O’Reilly’s offers rainforest tours using electric Segways or 4-wheel drive vehicles – though I suggest that taking one of the many National Parks walking trails cannot be beaten. O’Reillys’ Retreat and its walking trails also make a pleasant lunch stop on a day trip. The drive from the Gold Coast beaches to O’Reilly’s takes about two hours, through beautiful countryside.

If venturing into these mountains visitors need to pick up one of the free maps available in hotels, or buy a good one. There is a complex network of small roads here, making it easy to get lost without a good map. Or perhaps the on-line geo-map services have already caught up to this area, turning a mobile phone into the best guide – in those places with a signal.

forest tracks and bushwalking in the Gold Coast Hinterland

Australians love their forest walking tracks, and here in the hinterland of the Gold Coast there is a plethora of them. Walking trails range from short and easy – the kind a confirmed couch potato can conquer with little more than a few drops of sweat – to long and arduous, those that only experienced bush walkers should tackle, with a compass and topographic map. The great majority, however, fall somewhere in the middle, in the range that Australia’s Department of National Parks rates as Class 2, 3 or 4, for people in all age groups with reasonable levels of fitness. Most of the trails have been cut and graded, often with stairs on steep slopes, to make waking relatively safe and easy. The shortest walks run just one or two kilometres, though some classified as full-day walks run over 20 kilometres. There is a number in the 2 – 6 kilometres range that can be covered comfortably in a one, two or three hours.

The real beauty of Australia’s subtropical rainforests are laid bare by these trails, allowing visitors to glide silently into ethereal worlds that would otherwise be near impenetrable.

While we show snippets of the Department’s maps here, there is a lot of valuable information and maps available at the website:

Circular day tour through Springbrook, Nunimbah Valley & Murwillumbah

Here’s one excellent route for a rewarding Gold Coast hinterland day tour that encompasses the full range of environments of this area; beautiful rainforests, lush pastureland, a steep valley, great lookouts and views over the Gold Coast. There are walking trails along the way, waterfalls and plenty of picnic areas. There are small tea houses, restaurants and shops to find food and drinks.

This route starts in the middle of the Gold Coast, climbs up to Springbrook National Park, then descends into the Nunimbah Valley. That leads south to, and crosses the New South Wales border before dropping into the wide valley or Murwillumbah.

From there return to the Gold Coast, start in Mudgeeraba and drive up the mountain into Springbrook. Spend whatever time you wish here, enjoying the sights. This is an ideal spot to take one of the shorter rainforest walks. Drive northwest and descend into the Nunimbah Valley where you will run into Route 97, or the Nerang-Murwillumbah Highway. This takes one through scenic countryside with fat dairy cows up to their knees in grass. Follow the valley south, and perhaps stop for the half hour walk to see Natural Arch. There are plenty of signs.

Continue south as the pretty Nunimbah Valley rises high and higher, finally coming to the high ridge that marks the valley end. This is both the border between Queensland and New South Wales, and the outer rim of the cauldron of an ancient volcano. Descend steeply into the valley below and enjoy the beautiful grazing country and traditional farming homesteads. The little farming community of Crystal Creek has an old-style village store where you can stop for an all-Australian meat pie, drinks etc. From here the road heads east towards the coast through dairy farms, market gardens, sprawling fields of sugar cane and finally the small , bustling country town of Murwillumbah. This little town is about as Australian as you can find, so do stop by the milk bar for some local flavour.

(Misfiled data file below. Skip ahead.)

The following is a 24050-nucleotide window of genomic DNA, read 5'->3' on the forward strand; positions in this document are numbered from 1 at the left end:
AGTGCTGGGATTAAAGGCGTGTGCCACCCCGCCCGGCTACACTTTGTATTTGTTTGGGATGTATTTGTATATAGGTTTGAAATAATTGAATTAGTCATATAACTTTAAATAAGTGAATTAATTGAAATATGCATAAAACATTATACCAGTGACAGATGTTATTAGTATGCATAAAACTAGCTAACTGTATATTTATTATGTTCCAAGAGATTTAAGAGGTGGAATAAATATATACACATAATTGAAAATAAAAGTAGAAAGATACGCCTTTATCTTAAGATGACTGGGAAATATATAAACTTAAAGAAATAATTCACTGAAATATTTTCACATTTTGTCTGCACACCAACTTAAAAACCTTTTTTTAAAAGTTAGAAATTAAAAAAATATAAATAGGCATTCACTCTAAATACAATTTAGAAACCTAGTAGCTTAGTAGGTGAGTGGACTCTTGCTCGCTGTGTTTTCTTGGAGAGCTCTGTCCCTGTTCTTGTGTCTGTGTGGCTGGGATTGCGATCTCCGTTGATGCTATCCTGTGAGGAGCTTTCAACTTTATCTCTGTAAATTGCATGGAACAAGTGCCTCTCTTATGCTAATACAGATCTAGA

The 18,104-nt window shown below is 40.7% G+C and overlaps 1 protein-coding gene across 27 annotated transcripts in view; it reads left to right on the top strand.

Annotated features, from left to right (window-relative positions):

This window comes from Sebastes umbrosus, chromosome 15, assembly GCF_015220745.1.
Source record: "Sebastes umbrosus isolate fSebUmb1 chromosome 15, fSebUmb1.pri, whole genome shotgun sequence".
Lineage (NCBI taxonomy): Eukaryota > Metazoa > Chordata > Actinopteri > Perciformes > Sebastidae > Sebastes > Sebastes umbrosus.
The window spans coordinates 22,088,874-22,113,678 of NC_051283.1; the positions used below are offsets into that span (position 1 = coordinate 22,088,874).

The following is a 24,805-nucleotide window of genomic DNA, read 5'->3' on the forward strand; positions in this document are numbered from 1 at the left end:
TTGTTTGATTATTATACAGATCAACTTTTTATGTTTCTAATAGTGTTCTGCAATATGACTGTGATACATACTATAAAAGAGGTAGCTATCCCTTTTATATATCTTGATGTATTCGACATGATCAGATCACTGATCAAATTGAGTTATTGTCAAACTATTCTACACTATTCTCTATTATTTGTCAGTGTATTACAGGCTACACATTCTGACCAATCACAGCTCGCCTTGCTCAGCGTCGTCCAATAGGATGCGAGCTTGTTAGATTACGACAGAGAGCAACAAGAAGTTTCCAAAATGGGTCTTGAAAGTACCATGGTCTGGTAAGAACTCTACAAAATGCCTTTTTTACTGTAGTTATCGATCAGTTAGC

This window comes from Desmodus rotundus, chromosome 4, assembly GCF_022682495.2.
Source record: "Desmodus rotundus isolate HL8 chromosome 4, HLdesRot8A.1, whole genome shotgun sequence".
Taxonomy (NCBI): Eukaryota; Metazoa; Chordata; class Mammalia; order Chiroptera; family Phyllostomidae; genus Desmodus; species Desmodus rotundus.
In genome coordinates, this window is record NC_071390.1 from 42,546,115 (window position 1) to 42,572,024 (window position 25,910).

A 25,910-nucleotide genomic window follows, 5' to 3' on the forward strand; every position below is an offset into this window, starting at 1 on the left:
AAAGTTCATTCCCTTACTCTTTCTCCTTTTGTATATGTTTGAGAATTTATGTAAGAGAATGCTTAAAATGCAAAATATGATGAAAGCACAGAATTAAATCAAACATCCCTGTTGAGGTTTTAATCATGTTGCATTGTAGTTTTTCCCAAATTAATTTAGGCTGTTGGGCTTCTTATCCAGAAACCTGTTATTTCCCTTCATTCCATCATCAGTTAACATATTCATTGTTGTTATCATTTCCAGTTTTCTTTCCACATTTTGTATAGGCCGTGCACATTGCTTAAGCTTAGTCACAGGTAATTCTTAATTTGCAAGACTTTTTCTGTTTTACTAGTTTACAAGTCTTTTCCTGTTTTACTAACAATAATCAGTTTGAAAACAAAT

Returning to the Gold Coast from here is simple, with a choice of super-highway (fast but boring), the old coastal highway (recommended) or a back route over mountains through Tomewin into the Currumbin Valley (also very attractive).

Total driving time for this trip takes about three hours, leaving lots of time for stops and other activities along the way. If time allows, stop by Coolangatta and the lesser-known beaches at the south end of the Gold Coast.

Gondwana Rainforests World Heritage Site

Only miniscule 0.3% of Australia is covered in rainforest, however this tiny area holds about half of all plant species in the country, and about a third of the mammal and bird species. It’s not surprising then, that the rainforests in the Gold Coast hinterland, called Gondwana rainforests to reflect their primitive origins, have World Heritage listing. These forests are direct descendants of the vast rainforests that once covered the ancient supercontinent Gondwana, and still contain many primitive plant forms, including some of the world’s most ancient ferns and conifers with origins in the evolution and breakout of flowering plants 100 million years ago.

More than 200 rare or threatened species of plant and animal are restricted to these small but diverse patches of forest. Here we also find the highest diversity in marsupial, bird, snake and frog species in Australia.

The southern ridge and cliff faces where the Springbrook and Lamington plateaus fall abruptly into the huge valley of Murwillumbah is the outer rim of a primordial volcano, with Mount Warning at its centre, more than 15 kilometres south.

by John Everingham